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I am working in a bash shell and I am trying to print only the line of the first occurrence of the string. For example, for the string 'auir', if I have the file myfile.txt and it contains:

123
asdf
4wirajw
forauir somethingelse
starcraft
mylifeforauir
auir
something else
tf.rzauir

I want to output "forauir somethingelse"

So far, I use the command

sed -n '/auir/p' myfile.txt

which gives me all the occurrences of this string. How can I only get the first line that 'auir' occurs on? It'd be great if it was just a single command or pipeline of commands.

Any insight is greatly appreciated.

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starcraft as example. awesome. –  M.P. Apr 25 '13 at 15:11
    
Surely you will be looking for "Aiur"? –  Pankrates Feb 20 at 17:47

5 Answers 5

up vote 4 down vote accepted

This sed command

sed -n '/auir/p' myfile.txt | head -1

solves your problem.

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6  
You might as well use a sed script which quits after printing the first occurrence; like sed '/auir/!d;q' –  tripleee May 20 '12 at 19:08
    
Thanks so much for the quick response! Works! :) –  tf.rz May 20 '12 at 19:13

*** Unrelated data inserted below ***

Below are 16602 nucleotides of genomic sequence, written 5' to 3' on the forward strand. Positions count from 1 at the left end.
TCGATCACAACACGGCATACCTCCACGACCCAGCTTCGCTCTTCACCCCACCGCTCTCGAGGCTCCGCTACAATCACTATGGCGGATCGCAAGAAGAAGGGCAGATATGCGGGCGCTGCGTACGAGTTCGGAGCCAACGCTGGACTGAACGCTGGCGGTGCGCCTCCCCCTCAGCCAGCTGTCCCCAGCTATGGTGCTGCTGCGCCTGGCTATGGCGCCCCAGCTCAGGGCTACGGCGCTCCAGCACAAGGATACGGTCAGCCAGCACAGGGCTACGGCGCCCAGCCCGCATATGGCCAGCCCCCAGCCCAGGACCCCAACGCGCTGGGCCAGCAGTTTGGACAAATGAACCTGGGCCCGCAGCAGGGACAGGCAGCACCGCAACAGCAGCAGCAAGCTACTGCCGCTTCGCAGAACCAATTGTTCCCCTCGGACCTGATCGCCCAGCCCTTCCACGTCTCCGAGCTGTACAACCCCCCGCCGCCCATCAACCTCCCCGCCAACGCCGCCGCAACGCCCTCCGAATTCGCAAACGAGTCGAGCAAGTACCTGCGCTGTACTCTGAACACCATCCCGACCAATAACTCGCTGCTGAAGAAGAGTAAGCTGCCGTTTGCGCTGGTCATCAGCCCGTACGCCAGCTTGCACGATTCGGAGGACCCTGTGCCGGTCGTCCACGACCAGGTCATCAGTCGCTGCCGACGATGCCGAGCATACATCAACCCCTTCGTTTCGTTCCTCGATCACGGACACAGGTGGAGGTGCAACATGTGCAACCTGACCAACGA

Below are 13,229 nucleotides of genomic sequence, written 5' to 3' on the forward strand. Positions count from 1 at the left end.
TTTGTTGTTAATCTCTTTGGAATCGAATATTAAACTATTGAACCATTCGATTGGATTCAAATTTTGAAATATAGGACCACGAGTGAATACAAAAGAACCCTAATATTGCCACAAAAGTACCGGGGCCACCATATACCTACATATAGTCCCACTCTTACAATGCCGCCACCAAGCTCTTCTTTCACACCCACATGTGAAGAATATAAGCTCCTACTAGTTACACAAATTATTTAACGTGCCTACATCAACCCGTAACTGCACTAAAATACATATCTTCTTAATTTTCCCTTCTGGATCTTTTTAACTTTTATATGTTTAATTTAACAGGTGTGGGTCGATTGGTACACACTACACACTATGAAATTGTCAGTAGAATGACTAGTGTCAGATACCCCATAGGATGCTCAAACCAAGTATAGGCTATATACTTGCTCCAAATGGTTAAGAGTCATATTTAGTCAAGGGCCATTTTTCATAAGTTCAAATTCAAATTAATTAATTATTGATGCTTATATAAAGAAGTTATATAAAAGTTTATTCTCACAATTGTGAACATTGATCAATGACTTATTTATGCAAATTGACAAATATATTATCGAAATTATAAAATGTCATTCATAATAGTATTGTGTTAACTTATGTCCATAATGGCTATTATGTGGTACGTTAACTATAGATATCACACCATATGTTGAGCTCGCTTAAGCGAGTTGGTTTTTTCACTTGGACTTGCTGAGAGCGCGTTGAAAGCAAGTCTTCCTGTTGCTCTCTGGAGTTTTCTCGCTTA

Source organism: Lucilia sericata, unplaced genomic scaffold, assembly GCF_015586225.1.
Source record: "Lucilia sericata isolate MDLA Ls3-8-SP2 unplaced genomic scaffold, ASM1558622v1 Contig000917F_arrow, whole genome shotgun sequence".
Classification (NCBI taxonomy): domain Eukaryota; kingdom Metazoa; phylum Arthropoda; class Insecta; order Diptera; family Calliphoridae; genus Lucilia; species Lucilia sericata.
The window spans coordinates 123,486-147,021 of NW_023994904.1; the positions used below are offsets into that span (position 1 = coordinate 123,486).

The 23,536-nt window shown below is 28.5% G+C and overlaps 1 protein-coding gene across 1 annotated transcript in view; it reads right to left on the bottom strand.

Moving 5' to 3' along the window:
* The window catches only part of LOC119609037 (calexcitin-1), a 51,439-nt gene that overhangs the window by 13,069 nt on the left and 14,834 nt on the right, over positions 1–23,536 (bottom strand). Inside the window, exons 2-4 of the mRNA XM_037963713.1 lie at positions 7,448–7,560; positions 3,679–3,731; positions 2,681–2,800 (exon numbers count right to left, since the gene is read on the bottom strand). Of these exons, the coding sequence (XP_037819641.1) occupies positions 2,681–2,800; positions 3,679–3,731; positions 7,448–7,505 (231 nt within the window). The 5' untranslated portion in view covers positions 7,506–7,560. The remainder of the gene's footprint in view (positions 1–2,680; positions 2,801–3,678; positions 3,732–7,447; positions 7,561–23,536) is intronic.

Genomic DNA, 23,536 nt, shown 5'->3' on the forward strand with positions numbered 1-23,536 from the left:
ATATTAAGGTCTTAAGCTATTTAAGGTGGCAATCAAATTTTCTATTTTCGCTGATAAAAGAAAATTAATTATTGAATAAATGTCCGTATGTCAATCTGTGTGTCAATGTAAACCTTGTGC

@tripleee Oh that's imaginative, I'm new to shell stuff, gonna try that out. Thanks! –  tf.rz May 20 '12 at 19:14
    
@tripleee's answer is much more clever than mine :( –  beerbajay May 20 '12 at 19:21

Use this:

grep -m1 auir myfile.txt
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Yeup, grep is alright, beerbjay beat you to it by 2 minutes though, gotta give him the points. Always nice to know multiple ways to do the same thing though. thanks for the response! –  tf.rz May 20 '12 at 19:15
1  
The redirection isn't necessary. –  Dennis Williamson May 20 '12 at 20:17

This might work for you:

sed '/auir/!d;q' file

or

sed -n '/auir/{p;q}' file
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Or it can be as simple as this

grep auir myFile.txt|head -1
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sed -n -e '4s/auir/auir/p' file

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